It would be simpler to believe the one word writers hate to hear is ‘edits’, but other phrases such as bad review can make a writer’s heart do a strange little drop until one takes a breath and gets on with the job. Another such word that feeds the urge to stay in bed and hide under the covers is research.
Imagine the frustration — there’s this wonderful idea, but the writer lacks the information needed to make the details sound plausible. The answer is simple: the writer needs to go into research mode.
That’s not always easy. When I wrote The Teacher I gave no thought to the setting or period. I could have given the story a fantasy background and made my job less complicated, but the story always had that historical feel, so when I sent it to Musa and discussed it with my editor, we decided that was the best genre. With that decision made, right away I decided to go for historical atmosphere rather than specific setting. The Teacher is character driven and the environment merely the stage for the players. In that sense, the facts may not seem important, but the thing about storytelling is that it often requires enough information to make a tale sound genuine. Sometimes that means much reading for just a few authentic sentences, and such was the case here.
The historical information I located and chose to include, those little ‘snippets’ dropped into the story to embed it in time, were numerous, and so a few sentences required several hours of searching and reading.
At one point when considering Justin’s future, Marvis has to ponder possible occupations. Although what Justin may one day ‘do’ wasn’t essential to the story, it was important to know of what Marvis believes him capable, even if I only made the barest references to his feelings. I was lucky enough to discover the pen trade existed in Birmingham and was a growing industry, starting in Newhall Street in 1828, and by 1850 turning the area into a world trade centre for pen manufacture. Marvis also contemplates the possibility of Justin becoming a doctor — I made the important distinction that a private practice physician had a better life and could charge more. I guess some things don’t change.
Other medical issues arose. Between 1886 and 1921 there was a radical change to how fractures were repaired, largely influenced by the invention of anaesthesia in 1839. Documentation exists indicating that as early as 1846 severe fractures could be repaired by surgery using the first type of ‘nails‘ made of ivory pegs.
I wanted the story to have a Dickensian ‘feel’ mostly because Dickens wrote to reveal the woes of the poverty-stricken. He was a voice to their misery, during a time when there was no such thing as child abuse — the term unknown — but, through people like the author, by the end of the century a few had petitioned for better conditions for the poor.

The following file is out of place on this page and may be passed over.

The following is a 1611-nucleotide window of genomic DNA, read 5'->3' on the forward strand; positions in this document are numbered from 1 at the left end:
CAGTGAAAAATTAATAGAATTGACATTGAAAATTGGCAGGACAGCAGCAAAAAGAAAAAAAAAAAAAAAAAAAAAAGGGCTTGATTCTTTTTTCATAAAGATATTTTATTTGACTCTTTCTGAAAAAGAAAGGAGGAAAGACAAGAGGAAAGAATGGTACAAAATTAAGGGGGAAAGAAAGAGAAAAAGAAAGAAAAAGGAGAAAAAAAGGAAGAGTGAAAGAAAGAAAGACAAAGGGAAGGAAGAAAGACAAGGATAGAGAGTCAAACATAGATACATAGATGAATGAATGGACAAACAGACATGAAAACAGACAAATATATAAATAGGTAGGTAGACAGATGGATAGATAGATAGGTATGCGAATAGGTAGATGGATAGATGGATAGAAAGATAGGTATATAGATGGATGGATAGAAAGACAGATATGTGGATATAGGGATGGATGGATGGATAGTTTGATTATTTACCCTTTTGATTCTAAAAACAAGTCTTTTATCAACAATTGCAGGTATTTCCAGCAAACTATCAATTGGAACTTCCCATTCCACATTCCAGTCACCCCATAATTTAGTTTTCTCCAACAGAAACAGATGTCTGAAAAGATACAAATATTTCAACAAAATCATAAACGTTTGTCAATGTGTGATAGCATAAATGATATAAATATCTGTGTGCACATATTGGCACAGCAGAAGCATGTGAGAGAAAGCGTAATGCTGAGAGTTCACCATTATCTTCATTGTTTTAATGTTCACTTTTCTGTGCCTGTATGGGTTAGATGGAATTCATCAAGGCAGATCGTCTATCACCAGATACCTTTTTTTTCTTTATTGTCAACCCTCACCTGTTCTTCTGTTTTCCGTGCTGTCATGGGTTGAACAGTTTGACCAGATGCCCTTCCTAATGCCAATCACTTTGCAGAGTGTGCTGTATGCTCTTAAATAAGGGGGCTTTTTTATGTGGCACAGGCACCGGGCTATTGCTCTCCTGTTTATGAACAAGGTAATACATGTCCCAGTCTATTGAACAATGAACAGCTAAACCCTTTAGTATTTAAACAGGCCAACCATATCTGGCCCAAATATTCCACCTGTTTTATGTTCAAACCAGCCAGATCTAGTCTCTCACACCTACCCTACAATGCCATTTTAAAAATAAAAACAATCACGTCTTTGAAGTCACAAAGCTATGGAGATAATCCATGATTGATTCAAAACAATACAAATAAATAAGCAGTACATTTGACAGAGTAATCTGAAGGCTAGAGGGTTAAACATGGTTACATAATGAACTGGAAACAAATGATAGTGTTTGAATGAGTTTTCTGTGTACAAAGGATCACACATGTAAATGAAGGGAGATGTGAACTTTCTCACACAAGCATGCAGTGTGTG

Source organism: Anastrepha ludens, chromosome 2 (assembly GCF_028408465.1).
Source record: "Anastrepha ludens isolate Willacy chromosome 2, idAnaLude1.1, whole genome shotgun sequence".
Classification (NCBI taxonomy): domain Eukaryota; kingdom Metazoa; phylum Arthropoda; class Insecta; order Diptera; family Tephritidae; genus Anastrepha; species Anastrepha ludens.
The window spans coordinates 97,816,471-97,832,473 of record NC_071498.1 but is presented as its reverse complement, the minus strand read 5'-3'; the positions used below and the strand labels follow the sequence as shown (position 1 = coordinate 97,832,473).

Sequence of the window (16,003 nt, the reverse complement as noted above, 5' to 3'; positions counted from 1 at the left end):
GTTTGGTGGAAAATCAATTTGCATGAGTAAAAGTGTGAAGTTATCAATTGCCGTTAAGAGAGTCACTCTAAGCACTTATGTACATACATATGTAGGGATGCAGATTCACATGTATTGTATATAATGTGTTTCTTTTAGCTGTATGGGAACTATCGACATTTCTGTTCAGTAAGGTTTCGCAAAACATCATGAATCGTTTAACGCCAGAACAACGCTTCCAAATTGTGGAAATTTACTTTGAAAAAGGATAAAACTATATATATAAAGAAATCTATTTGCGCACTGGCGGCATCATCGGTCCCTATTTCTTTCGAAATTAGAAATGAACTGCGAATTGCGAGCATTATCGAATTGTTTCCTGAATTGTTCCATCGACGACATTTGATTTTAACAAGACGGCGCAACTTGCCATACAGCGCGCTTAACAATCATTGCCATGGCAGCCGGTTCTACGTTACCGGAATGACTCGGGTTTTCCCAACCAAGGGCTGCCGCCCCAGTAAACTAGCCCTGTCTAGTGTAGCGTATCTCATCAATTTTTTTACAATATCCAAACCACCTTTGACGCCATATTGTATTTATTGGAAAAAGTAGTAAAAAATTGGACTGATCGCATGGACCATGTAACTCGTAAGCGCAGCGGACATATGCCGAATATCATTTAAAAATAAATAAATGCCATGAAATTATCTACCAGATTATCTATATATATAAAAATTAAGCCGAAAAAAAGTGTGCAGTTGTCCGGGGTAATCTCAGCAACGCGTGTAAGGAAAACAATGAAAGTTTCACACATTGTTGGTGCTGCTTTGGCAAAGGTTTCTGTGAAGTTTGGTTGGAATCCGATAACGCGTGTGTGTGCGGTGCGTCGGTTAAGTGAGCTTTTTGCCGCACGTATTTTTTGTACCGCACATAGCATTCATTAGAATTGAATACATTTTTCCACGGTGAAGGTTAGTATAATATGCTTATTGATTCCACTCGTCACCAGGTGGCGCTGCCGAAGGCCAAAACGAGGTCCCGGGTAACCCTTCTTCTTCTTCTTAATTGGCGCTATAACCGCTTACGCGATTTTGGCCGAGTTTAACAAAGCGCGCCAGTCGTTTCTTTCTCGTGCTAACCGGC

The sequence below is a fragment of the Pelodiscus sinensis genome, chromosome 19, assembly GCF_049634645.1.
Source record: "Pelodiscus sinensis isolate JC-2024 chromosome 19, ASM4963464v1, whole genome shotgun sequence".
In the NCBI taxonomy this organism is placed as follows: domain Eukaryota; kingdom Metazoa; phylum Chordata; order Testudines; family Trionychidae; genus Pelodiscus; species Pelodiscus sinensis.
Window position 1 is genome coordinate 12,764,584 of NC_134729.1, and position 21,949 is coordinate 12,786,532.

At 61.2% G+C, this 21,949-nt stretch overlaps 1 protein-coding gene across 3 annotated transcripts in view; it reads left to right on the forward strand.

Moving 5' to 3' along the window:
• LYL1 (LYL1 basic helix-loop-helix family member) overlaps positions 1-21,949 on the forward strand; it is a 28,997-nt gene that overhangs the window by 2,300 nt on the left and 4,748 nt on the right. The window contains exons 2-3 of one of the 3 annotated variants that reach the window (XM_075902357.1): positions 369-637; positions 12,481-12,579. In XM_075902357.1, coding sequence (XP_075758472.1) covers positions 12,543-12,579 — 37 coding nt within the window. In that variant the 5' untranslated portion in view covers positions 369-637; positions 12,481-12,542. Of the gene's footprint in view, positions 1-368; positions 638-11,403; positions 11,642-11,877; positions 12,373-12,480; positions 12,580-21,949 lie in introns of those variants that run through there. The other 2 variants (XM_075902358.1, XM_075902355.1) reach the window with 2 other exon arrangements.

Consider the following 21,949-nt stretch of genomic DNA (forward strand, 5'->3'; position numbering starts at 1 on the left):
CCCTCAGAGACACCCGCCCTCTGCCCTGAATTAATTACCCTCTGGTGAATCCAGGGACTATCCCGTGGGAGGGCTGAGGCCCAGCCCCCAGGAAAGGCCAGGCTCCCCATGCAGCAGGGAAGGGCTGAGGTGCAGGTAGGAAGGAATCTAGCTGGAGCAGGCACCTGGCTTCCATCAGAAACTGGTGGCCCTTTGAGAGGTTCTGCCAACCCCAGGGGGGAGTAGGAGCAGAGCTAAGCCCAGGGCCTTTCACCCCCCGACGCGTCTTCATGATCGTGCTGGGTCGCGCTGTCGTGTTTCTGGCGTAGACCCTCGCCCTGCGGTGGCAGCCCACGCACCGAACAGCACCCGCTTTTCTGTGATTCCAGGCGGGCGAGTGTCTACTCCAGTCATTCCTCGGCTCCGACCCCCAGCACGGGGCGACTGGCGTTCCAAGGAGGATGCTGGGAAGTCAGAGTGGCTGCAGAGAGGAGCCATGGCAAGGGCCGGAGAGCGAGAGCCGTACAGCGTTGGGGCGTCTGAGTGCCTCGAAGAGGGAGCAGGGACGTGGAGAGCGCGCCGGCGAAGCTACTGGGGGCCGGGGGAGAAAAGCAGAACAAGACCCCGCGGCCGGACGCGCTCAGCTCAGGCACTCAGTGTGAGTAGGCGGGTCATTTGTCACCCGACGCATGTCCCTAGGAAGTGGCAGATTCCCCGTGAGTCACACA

Now, in the clement seasons, he kept the fire alight only for the boiling of water, sometimes the toasting of bread as a treat when they behaved.
Such a simple sentence, but had I got it right? Turns out yes. Many of the old women who ran Dame schools did feed the children. Some gave bread and jam for breakfast. They realised that the children were underfed and that they were wasting their time trying to teach pupils who were starving, so it’s quite conceivable that my teacher did the same. He’s certainly a character with a mind ahead of his time.
Speaking of schools, although there were exams they weren’t as we know them today. Such qualifications were more for the upper classes, those who went to Oxford and Eton etc. Many ‘graduated’ by completing a course or simply finishing school. Once I realised that, I had to change part of my story, as I also had to do when researching the movement of women during that time. Although women of the period did travel alone, in my story it was easier simply to remove a woman from a journey than to try to feed the reader a lot of extraneous information not vital to the story. Cut cut cut.
It was all Marvis could do not to close his eyes. He had hoped for more for Justin but he was being unrealistic and better Justin had work than to be arrested for not paying his way.
Another simple sentence but one very much based on truth. Did you know during the 1800s if you got into debt you were arrested? So different from the credit culture of today.
There’s one reference to France in the story, again based on truth. France offered, not ‘freedom’ but the culture was more inclined to turn a blind eye to ‘discrete’ homosexuality. The country also had more of a schooling system.
So…one story, not even a novel, and I had to read up on education, medicine, law, industry, homosexuality, and Dickens. Still, any historian may pick my story to the bones and chew on them. I know this. I’m not a historian. I’m a storyteller and I’ve done my best to give these characters a world in which they could not only tell their story, but entertain the reader with it. If I’ve succeeded in nothing else, I hope I’ve succeeded in that.
And to anyone thinking, “You should have just made the story fantasy because you can then make it up as you go…” Well, there is some truth in that, but not entirely. Some fantasy projects still need facts. Something I wrote many years ago required me to read up on boat building and sailing. Because of that, although I’ve never sailed a boat, I learned one has to tack into the wind. Some days I wonder how and why I’ve got all these seemingly useless scraps of information in my head. Then I remember I’m a writer and it all makes perfect sense.